I used to pump gas on a dock when I was younger. Trust me for the guys that tipped when they were coming in hard and needed me to protect their boat from hitting the barnacles on the pilings I made sure I pushed off as hard as I can. For the cheap ones out there I wouldnt put myself at risk of getting hurt. The gas dock guys will remember you next time if you take care of them.
 

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I do

Good question. I've got a 150 gallon tank, and typically buy about 100 gallons or so. If they help me into the dock, I typically will tip $3 to $5. They seem to appreciate that. I look forward to see what others do.
I usally give them $5 They help tie up and release the boat since i do this alone alot they look after me.Whats a few bucks when you are putting in 80 gallons or more ? its at my home marina I dont want them to think Ima cheapskate Lol
 

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I tip the fuel dock guy $5 . He usually ties the boat off, will pump the fuel if I let him ( I prefer to pump it myself ) unties the boat and pushes me off the dock. IMO Worth $5 or more
I usually fuel up once I get down to a quarter tank or before I run offshore.
I am usually putting 200-225 gallons in the boat. Fuel bill is going to be $750 or more. Whats another $5
 

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I tip 5 bucks each time.... And they know that lol so they hose off my boat while im pumping most times lol
 

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I tip $10 each visit, and to me it is an "investment". But I'm typically buying a minimum of 150 gallons or more each visit after an offshore run. My attendant makes sure I'm taken care of. Most of the time I'm alone on a fuel run, and the fuel dock might be tough to get into depending on wind and tide. My "investment" insures that my yellow gel coat remains on the hullsides, and not the fuel dock. Every time I approach, the attendant comes running, often from working up in the boat yard. He knows how anal I am about my boat, so I usually get preferential positioning on the fuel dock, as he'll have others either wait until I'm completely done, or swing to the other side, which is much more difficult to manuever into. Nothing worse than being helplessly tied to the fuel dock, then having some amateur in a POS boat with no boating skills try to fuel up with you. My "investment" makes sure that doesn't happen, and it's money well spent for the 12-14 times I fuel up during the season.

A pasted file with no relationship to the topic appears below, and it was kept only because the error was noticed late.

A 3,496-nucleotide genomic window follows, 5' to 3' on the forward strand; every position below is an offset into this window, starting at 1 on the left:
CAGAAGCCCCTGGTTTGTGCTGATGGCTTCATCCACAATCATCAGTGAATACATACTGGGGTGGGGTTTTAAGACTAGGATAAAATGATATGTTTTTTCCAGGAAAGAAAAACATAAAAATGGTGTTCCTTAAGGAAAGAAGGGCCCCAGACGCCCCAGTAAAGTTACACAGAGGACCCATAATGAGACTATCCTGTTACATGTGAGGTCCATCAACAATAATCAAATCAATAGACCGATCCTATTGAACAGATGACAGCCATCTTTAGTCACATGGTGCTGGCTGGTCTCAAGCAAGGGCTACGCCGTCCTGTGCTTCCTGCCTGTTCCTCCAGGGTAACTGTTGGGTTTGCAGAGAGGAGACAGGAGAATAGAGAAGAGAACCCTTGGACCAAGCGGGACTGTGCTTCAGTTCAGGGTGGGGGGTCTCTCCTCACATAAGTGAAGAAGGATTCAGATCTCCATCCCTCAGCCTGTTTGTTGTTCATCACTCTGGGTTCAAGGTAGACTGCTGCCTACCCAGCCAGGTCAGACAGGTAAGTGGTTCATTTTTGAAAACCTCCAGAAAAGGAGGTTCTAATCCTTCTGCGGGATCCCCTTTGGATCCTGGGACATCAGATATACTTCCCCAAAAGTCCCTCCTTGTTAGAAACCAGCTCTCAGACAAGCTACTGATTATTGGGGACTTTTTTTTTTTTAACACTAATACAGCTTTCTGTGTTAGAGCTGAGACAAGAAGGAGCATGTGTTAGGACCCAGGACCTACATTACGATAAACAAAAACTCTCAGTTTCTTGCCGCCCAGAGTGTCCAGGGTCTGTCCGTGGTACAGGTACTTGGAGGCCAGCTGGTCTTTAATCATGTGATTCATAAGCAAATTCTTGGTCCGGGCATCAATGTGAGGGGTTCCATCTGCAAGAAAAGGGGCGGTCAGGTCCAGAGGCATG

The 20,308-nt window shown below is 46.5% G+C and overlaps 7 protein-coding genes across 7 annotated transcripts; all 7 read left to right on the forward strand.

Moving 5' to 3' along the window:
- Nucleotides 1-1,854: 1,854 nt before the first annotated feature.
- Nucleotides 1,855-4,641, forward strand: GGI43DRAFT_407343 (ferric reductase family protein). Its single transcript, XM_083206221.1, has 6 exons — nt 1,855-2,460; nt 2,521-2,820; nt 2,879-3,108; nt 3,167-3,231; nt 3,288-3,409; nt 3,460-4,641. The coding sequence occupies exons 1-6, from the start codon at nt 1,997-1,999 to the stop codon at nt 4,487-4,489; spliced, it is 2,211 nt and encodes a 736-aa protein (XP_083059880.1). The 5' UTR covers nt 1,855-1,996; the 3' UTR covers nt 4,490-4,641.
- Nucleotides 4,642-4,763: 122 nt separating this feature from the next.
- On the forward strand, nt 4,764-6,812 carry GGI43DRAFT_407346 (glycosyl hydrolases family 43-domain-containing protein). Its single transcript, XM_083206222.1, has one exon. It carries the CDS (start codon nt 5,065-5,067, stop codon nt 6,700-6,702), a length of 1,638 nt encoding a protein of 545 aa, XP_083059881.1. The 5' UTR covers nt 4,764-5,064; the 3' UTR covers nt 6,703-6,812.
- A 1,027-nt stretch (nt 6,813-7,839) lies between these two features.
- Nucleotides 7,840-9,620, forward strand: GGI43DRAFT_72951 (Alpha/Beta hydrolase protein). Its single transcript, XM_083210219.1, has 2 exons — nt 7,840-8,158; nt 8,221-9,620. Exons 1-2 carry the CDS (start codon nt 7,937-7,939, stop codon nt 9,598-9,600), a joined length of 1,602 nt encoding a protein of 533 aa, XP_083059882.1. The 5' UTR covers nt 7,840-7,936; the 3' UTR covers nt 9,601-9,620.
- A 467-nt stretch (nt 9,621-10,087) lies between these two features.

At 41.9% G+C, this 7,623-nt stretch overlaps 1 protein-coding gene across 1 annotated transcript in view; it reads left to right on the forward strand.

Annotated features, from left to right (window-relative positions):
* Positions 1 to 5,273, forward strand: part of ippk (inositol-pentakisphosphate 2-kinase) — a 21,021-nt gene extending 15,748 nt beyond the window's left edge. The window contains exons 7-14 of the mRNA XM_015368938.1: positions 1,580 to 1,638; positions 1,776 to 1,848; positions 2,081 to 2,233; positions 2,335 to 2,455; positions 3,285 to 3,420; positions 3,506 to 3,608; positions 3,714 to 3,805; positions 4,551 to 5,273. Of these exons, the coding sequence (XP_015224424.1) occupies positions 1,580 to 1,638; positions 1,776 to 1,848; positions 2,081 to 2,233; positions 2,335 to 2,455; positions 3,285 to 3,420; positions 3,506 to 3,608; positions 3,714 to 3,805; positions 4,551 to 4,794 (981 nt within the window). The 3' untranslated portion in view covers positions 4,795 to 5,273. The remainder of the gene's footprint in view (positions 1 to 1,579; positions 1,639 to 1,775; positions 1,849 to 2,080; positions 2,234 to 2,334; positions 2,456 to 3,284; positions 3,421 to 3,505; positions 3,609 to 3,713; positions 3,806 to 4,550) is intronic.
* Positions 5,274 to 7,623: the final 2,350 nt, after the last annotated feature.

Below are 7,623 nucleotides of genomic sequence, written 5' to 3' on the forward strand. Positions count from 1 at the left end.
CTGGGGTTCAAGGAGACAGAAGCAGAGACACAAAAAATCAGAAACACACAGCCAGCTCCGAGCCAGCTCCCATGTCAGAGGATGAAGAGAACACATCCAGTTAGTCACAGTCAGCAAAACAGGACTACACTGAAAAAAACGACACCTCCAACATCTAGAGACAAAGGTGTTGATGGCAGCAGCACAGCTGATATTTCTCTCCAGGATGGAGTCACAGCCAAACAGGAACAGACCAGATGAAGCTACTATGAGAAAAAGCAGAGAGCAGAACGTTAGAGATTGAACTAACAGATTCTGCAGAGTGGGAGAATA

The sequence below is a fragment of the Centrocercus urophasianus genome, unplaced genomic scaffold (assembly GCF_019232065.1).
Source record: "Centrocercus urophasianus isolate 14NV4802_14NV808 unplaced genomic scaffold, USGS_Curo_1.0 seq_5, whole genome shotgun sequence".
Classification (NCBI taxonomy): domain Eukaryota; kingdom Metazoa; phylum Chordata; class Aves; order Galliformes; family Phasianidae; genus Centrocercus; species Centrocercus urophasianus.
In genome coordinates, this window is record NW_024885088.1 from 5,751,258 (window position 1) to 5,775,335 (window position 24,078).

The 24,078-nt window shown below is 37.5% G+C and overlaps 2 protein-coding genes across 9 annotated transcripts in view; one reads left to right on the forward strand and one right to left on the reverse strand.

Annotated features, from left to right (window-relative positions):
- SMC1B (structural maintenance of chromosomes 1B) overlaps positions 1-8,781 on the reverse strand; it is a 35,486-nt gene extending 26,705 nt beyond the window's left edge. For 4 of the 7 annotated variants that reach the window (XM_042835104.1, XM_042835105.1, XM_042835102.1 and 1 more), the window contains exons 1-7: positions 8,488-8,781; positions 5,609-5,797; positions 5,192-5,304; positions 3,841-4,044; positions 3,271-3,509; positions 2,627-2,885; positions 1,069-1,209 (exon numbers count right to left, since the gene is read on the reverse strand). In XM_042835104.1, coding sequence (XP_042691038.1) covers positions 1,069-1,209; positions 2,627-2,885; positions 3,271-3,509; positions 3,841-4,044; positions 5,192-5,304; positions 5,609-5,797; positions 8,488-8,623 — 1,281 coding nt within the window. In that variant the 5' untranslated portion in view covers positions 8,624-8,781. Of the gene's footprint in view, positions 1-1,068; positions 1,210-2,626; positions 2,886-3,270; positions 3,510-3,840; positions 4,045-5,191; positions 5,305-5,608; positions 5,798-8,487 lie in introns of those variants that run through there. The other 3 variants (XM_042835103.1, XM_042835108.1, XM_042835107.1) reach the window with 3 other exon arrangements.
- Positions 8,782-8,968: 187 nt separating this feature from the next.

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I don't tip the person that fills my car each week, I don't tip the person at the register that rings up my groceries, I don't tip the person that is hired for a fixed income that is not based on a tip also being included. A waitress or waiter thats income is based on minimal base wage per hour plus tips, that's the person I tip. You work for a hourly wage like that pumping fuel into a vehicle, that's the amount of wages you get. You need to better negotiate your wages or look for a better paying job.

Me giving someone a buck does nothing for my feelings, and it makes the other person receiving it no better either. They now expect you to give them money just for being there and doing a job description they were hired to do once they agreed to work at that place for that income they accepted as fine for their time involved.
Easy there, Salty! You need to get laid!
 

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C-JAM Fuel Girls

Go to C-Jam in the summertime....

You WILL be tippin the pump house girls :D

:thumbsup: Great advice Ed!

C-JAM is ALWAYS the cheapest around, pump out is free with fuel, ice, bait and the girls are on Friday thru Sunday 6am till 6pm during summer.

Very polite, kind and HELPFUL service... the girls always give you a hand docking.. you'd be surprised how much it helps especially if there's wind and a ripping current.

tipping.. is just a way to say thank you.
 

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They usually hand me the hose and I fill the two small tanks myself.
Often there are young people working, and I always give them a couple bucks. Great to see them building a work ethic.:)
 

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Discussion Starter · #19 ·
thanks for the input

I always give them a few bucks it does make me feel good as far as that's the job they choose to do maybe that's all they can get thanks
 

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We always tip!!

They do a lot more than hand a nozzell. Help dock, direct traffic, help tie up, watch for potential accidents, not to mention lugging 6-10 flats, chum, and whatever else we may need or fish to be weighed. Hoffmans always has coffee for us or will make a fresh pot if needed. $1000 fuel $400 bait per trip the dock mates get $10 to $20 and they are always very helpful. Not tipping 10-20% just enough for them to get lunch. TIP = To insure prompt service and they rememeber who takes care of them.

I tip the attendant who fills my trucks and car as well. Most of them are working for minumum wage and a few dollars makes a huge difference to them.